Coronavirus on cruise 'could spread room to room through air conditioning'

A doctor has warned coronavirus could potentially spread through air conditioning on a cruise ship struck down by the deadly disease.

Another 44 people aboard the Diamond Princess tested positive for coronavirus today, bringing the total number of cases to 218, making it the largest outbreak outside mainland China.

The cruise liner has been docked in Japan’s Yokohama since February 4, but questions are being asked about the lock-down.

Tropical disease specialist Dr Richard Dawood said coronavirus could spread if air is moving along ducts between cabins.

He told Metro.co.uk: ‘It depends on the particular system that’s used.

‘Some air conditioners are simply cooling units in their rooms,’ he added. ‘And I wouldn’t expect that to do it.

‘But if air is being ducted between one part of the ship to another then that could possible be a factor.’

Princess Cruises has said there is no current evidence to suggest the virus spreads through air-handling systems.

In a Q&A on its website, the company said the heating ventilation air-conditioning (HVAC) used on their ships are similar to ones in hotels.

When asked if coronavirus can spread through the HVAC system, Princess Cruises said: ‘According to a letter recently sent to cruise ship passengers and crew members onboard cruise ships by Anne Schuchat, principal deputy director at the US  CDC, there is no current evidence to suggest that the virus spreads through air-handling systems.

‘Staying in your room and limiting contact with other people are the best ways to minimize exposure.’

Dr Dawood, from London’s Fleet Street Clinic, said the quarantined passengers stand a better chance of not catching the disease if they had been quarantined on land.

He said: ‘Even if you have a small number of people infected with flu, it can spread throughout the ship.

‘That’s why we always advise flu vaccinations for people going on ships.’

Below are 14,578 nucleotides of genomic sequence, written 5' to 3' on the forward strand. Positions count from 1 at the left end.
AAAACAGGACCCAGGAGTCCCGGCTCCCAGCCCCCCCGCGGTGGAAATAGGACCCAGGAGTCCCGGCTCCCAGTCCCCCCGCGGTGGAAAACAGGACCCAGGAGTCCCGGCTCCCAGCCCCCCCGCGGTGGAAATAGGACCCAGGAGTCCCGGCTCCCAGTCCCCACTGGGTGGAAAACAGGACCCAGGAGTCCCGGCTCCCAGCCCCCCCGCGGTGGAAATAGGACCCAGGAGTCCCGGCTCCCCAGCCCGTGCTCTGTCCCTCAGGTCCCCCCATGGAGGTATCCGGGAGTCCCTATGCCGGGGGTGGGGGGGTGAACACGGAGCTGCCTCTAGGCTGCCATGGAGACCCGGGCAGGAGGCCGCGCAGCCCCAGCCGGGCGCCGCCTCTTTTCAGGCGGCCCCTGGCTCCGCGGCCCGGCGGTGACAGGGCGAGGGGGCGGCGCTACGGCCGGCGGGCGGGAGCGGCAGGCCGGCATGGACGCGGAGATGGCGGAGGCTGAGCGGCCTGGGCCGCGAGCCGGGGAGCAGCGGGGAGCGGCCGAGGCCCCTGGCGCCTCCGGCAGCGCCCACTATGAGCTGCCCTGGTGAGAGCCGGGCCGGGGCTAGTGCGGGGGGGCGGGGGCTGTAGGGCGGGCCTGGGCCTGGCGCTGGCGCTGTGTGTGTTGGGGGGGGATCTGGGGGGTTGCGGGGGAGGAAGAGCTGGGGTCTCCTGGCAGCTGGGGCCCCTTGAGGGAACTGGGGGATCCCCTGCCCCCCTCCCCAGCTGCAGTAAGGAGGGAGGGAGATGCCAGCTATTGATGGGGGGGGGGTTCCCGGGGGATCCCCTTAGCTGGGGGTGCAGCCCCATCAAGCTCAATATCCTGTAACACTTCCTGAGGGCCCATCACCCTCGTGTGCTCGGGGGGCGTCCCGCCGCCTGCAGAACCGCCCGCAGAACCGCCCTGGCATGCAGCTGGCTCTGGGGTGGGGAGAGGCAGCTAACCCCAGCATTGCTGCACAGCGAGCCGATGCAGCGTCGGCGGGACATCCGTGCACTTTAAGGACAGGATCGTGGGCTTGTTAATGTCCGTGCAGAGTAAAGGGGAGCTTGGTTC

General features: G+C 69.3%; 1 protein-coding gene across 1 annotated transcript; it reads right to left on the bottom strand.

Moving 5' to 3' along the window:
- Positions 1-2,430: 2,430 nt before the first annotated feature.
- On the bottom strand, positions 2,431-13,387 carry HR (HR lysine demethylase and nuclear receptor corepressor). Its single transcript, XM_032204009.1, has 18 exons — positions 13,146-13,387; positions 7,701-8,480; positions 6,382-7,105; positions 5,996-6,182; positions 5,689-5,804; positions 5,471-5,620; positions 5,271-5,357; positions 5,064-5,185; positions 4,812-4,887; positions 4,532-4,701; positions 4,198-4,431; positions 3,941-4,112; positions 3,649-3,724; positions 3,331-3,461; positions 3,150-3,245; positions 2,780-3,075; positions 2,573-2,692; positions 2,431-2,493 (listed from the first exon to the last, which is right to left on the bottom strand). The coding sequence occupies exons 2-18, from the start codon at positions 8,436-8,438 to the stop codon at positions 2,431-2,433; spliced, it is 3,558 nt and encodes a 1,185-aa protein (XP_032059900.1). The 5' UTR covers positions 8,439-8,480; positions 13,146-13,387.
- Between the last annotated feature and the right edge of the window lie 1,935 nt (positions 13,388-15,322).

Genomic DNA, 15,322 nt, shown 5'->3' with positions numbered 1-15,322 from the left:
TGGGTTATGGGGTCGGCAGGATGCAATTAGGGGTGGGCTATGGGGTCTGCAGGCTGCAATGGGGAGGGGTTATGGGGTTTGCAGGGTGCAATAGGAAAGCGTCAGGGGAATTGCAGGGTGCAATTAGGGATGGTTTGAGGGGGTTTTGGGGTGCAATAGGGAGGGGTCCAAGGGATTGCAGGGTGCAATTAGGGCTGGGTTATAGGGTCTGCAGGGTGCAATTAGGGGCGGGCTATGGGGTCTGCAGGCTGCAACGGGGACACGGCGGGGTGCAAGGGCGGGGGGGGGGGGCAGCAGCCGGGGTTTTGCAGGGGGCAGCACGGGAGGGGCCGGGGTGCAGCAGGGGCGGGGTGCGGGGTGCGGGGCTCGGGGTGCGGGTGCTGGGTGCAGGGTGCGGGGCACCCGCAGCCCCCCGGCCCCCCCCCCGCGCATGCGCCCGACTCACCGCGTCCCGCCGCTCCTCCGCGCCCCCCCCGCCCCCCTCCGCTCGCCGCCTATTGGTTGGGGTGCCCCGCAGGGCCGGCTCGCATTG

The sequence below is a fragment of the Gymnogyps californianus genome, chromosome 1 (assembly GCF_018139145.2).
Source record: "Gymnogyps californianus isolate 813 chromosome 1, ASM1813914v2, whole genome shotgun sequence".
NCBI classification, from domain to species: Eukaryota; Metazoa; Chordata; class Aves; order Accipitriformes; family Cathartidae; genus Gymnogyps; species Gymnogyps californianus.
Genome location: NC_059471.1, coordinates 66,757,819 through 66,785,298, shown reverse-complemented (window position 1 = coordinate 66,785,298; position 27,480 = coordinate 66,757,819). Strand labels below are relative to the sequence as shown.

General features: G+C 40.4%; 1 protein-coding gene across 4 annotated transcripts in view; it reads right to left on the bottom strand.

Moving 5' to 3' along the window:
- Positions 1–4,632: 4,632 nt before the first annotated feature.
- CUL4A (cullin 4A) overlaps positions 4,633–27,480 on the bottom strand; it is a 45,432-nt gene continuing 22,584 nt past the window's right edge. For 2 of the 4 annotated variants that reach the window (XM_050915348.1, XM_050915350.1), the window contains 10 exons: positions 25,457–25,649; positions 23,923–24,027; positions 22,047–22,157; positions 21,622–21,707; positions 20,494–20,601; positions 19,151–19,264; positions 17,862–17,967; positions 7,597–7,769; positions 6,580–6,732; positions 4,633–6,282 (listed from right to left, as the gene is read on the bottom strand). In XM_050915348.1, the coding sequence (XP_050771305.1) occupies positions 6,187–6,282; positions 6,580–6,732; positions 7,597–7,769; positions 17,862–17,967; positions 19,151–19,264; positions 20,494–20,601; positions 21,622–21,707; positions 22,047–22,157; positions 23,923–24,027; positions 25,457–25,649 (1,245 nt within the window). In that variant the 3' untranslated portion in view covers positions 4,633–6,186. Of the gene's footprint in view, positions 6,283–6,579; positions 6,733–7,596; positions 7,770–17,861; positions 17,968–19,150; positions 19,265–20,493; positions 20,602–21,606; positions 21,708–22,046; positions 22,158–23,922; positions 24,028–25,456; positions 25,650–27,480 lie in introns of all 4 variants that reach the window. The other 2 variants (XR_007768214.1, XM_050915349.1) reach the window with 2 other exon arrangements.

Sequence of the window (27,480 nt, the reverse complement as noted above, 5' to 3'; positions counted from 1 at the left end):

He added: ‘A lot of the time it’s a shared airspace so it’s very difficult to stop an airborne virus of that kind from spreading.

‘They should probably have been taken off the ship and held in isolation somewhere else.

‘With such a large number of passengers it would have been difficult logistically, but I would not be surprised if there are even more cases on board.’

The Japanese authorities have said elderly passengers could be moved off the ship if they test negative for the virus, and be quarantined in government housing instead.

Health minister Katsunobu Kato said: ‘On the ship, there are those of advanced age and with pre-existing conditions.

‘There are also those who are having to stay in rooms with no windows until the incubation period finishes.

‘We will conduct… tests for those who are high-risk and if they test negative, those who wish to disembark can go and live in a lodging facility that the government will prepare.’

The spiralling number of cases has caused panic among some passengers, who have tried to keep their spirits up amid the growing coronavirus crisis.

British passengers David and Sally Abel told Good Morning Britain today that people on the ship were starting to feel worried about being split up from their loved ones if they test positive for the disease.

Mr Abel said: ‘It doesn’t matter how long you’ve been married, couples have been separated.

‘Elderly couples, one I understand in their eighties, have been split up. It’s very very worrying for those on board.’

Mrs Abel added: ‘We’ve been together 50 years and the thought of one of us being positive and one not and being split is very scary.’

However, others are choosing to stay calm and have defended the cruise liner’s ‘A-plus’ handling of the outbreak.


Matthew Smith, from California, said leaving the ship might be an attractive option for those with an interior cabin, but he was choosing to stay put in his suite

He tweeted: ‘For those in the Twitter-verse who continue to believe passengers on the ship are not safe: You have no basis for concluding that the virus had spread since the quarantine was imposed. None. Zero. Zip. Nada.’

Medics initially screened all 3,711 passengers after a man in his 80s who had left the ship tested positive for coronavirus in January.

Nearly 300 people were selected for further tests because they showed symptoms or had contact with known patients, resulting in 61 initial positive tests.

Since then, the tests have expanded to those who had contact with the infected passengers, producing a spiralling number of cases.

Three Brits are known to be among the 218 people infected so far, including honeymooner Alan Steele who was taken to hospital on the mainland.

15 crew members have also fallen ill with the novel disease, 11 of whom are from the Philippines.

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